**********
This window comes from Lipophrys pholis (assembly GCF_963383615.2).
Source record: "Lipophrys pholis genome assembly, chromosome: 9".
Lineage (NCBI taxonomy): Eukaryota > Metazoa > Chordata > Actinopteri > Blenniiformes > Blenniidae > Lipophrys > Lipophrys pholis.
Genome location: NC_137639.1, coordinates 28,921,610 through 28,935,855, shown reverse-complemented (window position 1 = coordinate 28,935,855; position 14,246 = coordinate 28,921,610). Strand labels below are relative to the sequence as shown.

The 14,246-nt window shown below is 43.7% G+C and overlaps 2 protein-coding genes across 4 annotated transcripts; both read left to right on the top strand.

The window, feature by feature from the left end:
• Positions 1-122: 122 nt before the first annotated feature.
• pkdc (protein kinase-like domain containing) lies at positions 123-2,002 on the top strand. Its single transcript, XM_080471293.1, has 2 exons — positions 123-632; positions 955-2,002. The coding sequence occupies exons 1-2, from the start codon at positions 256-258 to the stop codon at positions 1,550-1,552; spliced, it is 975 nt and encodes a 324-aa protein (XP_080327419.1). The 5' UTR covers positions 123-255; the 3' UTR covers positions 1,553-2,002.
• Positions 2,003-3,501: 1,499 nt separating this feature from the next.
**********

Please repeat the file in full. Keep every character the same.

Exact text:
This window comes from Lipophrys pholis (assembly GCF_963383615.2).
Source record: "Lipophrys pholis genome assembly, chromosome: 9".
Lineage (NCBI taxonomy): Eukaryota > Metazoa > Chordata > Actinopteri > Blenniiformes > Blenniidae > Lipophrys > Lipophrys pholis.
Genome location: NC_137639.1, coordinates 28,921,610 through 28,935,855, shown reverse-complemented (window position 1 = coordinate 28,935,855; position 14,246 = coordinate 28,921,610). Strand labels below are relative to the sequence as shown.

The 14,246-nt window shown below is 43.7% G+C and overlaps 2 protein-coding genes across 4 annotated transcripts; both read left to right on the top strand.

The window, feature by feature from the left end:
• Positions 1-122: 122 nt before the first annotated feature.
• pkdc (protein kinase-like domain containing) lies at positions 123-2,002 on the top strand. Its single transcript, XM_080471293.1, has 2 exons — positions 123-632; positions 955-2,002. The coding sequence occupies exons 1-2, from the start codon at positions 256-258 to the stop codon at positions 1,550-1,552; spliced, it is 975 nt and encodes a 324-aa protein (XP_080327419.1). The 5' UTR covers positions 123-255; the 3' UTR covers positions 1,553-2,002.
• Positions 2,003-3,501: 1,499 nt separating this feature from the next.